Over the last few years, CBD has enjoyed a massive spike in popularity. According to New Frontier Data, nearly ⅕ of Americans have now tried CBD, and the analytics firm Market Research Future recently published a report indicating that the CBD market is expected to grow by 125.58% per year until at least 2026.
With ever-greater quantities of CBD on the market and a rapidly growing percentage of the consumer base using this non-intoxicating cannabinoid, it’s natural to be curious about the safety of CBD. Due to various extenuating circumstances, however, research into CBD safety in humans is still in its infancy, and it might be quite some time before we have definitive answers on this subject.
Regardless of our lack of knowledge, speculation on the potential health benefits and risks of cannabidiol spreads like wildfire. Recently, for instance, a study was released indicating that CBD could be harmful to your liver.
Almost at once, thousands of voices on the internet and elsewhere started claiming that CBD is a dangerous substance you should never use. As usual, however, the truth is more complicated than the rumors, and in this guide, we’ll help you understand all the nitty-gritty details and answer the question on everybody’s minds: Is CBD bad for your liver?
CBD: there’s a lot we don’t know
Before we delve into the details surrounding the study in question and provide the truth on this subject, it’s worth exploring the reasons that it’s so hard to provide definitive data on the health risks and benefits of CBD in the first place. There are three main reasons that solid science on CBD is so lacking and speculation on this cannabinoid tends to run wild:
1. Lack of historical studies
Scientists have known about CBD for nearly 80 years, but based on the scientific data currently available, you’d think that this cannabinoid was just discovered circa 2010. That’s because, until around a decade ago, the federal government viewed “cannabidiol” as being essentially synonymous with “marijuana.”
Even though we’ve known that CBD is non-intoxicating for decades, the misguided global efforts associated with the “war on drugs” brought into being a new age of superstition and remarkably unscientific thinking. Just because CBD was from the same plant as THC, the argument went, this cannabinoid was marijuana even though it doesn’t have intoxicating effects.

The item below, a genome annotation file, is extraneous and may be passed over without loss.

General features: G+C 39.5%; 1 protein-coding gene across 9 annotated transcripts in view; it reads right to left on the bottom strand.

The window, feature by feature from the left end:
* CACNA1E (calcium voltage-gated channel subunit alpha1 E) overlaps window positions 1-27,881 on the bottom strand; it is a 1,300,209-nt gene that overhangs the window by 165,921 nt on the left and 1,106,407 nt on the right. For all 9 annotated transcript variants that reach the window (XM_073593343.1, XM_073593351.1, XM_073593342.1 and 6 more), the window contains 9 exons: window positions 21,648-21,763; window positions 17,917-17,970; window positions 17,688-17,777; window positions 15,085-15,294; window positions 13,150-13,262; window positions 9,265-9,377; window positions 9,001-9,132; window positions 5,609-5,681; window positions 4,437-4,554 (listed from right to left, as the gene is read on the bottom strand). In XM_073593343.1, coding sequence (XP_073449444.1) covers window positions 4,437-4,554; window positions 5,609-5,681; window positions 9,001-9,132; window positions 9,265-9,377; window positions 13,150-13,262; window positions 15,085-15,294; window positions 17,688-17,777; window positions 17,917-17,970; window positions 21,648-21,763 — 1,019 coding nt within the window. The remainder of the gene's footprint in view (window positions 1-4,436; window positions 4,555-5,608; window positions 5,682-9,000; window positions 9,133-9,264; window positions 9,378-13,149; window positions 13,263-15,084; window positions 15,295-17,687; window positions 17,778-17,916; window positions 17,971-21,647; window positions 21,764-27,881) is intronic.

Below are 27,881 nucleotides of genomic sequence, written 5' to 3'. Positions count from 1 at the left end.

As any lab or clinical researcher knows, it’s very hard to acquire data on a topic that’s considered taboo by both law enforcement entities and society at large. Though cannabis researchers remained incredibly interested in CBD and its potential beneficial qualities, they were almost entirely prevented from researching this cannabinoid until the passage of the 2014 Farm Bill.
2. Ongoing regulatory hurdles
This piece of legislation redefined Cannabis sativa containing less than 0.3% THC as “industrial hemp,” leading to the development of a much more relaxed and rewarding research environment surrounding CBD. With the passage of the 2018 Farm Bill four years later, research into CBD became even easier since this legislation firmly separated CBD from the DEA’s definition of marijuana, but it’s still hard to conduct large-scale clinical studies into this cannabinoid.
That’s because, despite now knowing what cannabidiol “isn’t,” We still don’t know exactly what this cannabinoid “is” from a legal and regulatory perspective. Is CBD a supplement, a drug, or something else entirely? No one really knows because critical federal agencies such as the FDA have yet to provide official rulings on how CBD should be viewed and regulated.
3. CBD “gag orders”